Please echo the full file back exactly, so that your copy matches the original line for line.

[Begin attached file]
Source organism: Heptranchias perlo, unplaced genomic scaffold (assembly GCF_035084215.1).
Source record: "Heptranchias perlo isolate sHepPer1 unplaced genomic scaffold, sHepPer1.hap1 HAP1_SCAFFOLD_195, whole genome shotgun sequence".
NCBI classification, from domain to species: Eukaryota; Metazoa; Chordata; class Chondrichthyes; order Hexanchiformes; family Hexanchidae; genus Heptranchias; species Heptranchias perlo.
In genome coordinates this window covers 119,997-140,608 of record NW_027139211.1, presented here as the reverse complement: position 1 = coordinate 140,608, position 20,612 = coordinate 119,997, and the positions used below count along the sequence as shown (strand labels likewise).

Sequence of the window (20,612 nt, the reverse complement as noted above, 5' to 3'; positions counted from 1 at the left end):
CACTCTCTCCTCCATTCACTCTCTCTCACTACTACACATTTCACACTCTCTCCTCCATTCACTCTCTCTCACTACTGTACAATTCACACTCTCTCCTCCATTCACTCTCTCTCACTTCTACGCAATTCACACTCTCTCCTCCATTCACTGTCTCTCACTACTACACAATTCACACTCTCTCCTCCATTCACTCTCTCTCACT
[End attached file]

Source organism: Heptranchias perlo, unplaced genomic scaffold (assembly GCF_035084215.1).
Source record: "Heptranchias perlo isolate sHepPer1 unplaced genomic scaffold, sHepPer1.hap1 HAP1_SCAFFOLD_195, whole genome shotgun sequence".
NCBI classification, from domain to species: Eukaryota; Metazoa; Chordata; class Chondrichthyes; order Hexanchiformes; family Hexanchidae; genus Heptranchias; species Heptranchias perlo.
In genome coordinates this window covers 119,997-140,608 of record NW_027139211.1, presented here as the reverse complement: position 1 = coordinate 140,608, position 20,612 = coordinate 119,997, and the positions used below count along the sequence as shown (strand labels likewise).

Sequence of the window (20,612 nt, the reverse complement as noted above, 5' to 3'; positions counted from 1 at the left end):
CACTCTCTCCTCCATTCACTCTCTCTCACTACTACACATTTCACACTCTCTCCTCCATTCACTCTCTCTCACTACTGTACAATTCACACTCTCTCCTCCATTCACTCTCTCTCACTTCTACGCAATTCACACTCTCTCCTCCATTCACTGTCTCTCACTACTACACAATTCACACTCTCTCCTCCATTCACTCTCTCTCACT